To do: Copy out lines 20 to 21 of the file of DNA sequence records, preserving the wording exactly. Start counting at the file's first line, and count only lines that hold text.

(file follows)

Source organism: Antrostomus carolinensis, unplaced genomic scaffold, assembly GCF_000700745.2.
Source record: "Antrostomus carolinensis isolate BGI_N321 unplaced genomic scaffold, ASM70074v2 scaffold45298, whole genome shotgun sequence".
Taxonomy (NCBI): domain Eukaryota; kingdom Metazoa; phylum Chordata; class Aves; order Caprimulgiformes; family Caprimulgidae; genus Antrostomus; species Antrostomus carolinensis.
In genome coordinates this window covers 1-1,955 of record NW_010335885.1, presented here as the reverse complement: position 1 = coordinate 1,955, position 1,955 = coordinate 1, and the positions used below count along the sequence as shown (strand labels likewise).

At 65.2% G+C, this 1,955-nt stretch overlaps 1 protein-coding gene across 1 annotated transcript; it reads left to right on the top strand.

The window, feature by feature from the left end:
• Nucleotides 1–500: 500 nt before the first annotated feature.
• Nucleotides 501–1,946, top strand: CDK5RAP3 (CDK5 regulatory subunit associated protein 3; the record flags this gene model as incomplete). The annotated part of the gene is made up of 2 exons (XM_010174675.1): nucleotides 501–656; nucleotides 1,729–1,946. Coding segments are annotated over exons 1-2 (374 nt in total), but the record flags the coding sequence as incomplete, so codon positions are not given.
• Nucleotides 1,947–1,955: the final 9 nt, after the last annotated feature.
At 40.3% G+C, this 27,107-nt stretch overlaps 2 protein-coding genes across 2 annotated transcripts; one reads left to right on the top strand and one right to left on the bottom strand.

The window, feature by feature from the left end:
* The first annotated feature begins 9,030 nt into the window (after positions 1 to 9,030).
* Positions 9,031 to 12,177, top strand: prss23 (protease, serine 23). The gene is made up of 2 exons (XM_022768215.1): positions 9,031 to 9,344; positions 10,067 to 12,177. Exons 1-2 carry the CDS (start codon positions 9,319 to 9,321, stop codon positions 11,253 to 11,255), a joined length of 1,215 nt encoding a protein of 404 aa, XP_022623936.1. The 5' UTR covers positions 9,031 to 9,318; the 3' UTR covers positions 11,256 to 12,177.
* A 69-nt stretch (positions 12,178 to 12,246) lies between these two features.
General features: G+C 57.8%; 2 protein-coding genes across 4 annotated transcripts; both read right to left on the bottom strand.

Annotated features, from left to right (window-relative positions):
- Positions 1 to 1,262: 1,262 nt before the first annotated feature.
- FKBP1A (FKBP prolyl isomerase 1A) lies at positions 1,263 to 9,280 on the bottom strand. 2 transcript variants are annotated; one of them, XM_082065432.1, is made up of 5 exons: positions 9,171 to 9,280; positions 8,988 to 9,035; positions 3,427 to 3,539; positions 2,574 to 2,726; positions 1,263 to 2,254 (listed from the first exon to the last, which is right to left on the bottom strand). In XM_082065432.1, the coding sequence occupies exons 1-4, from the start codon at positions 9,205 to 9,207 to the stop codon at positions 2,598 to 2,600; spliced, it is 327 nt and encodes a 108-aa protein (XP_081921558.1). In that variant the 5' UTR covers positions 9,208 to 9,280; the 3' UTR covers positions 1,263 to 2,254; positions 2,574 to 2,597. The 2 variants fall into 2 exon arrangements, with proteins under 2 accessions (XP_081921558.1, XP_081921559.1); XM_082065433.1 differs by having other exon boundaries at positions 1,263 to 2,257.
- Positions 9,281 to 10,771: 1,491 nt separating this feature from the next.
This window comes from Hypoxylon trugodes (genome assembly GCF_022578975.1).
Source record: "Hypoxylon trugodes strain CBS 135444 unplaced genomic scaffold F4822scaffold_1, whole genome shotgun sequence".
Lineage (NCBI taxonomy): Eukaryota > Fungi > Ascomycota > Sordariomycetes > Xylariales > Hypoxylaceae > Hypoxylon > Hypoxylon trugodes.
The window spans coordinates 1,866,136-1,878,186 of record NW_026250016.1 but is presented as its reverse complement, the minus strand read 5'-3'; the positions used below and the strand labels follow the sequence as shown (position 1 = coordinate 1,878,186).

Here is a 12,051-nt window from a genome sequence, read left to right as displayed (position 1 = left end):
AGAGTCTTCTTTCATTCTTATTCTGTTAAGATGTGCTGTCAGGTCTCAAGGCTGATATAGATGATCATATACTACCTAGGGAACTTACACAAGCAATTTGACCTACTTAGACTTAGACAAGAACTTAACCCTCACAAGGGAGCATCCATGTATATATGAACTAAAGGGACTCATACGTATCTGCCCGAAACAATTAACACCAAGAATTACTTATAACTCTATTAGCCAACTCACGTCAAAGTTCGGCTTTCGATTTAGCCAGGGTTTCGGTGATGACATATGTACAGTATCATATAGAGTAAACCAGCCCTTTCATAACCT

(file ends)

This window comes from Hypoxylon trugodes (genome assembly GCF_022578975.1).
Source record: "Hypoxylon trugodes strain CBS 135444 unplaced genomic scaffold F4822scaffold_1, whole genome shotgun sequence".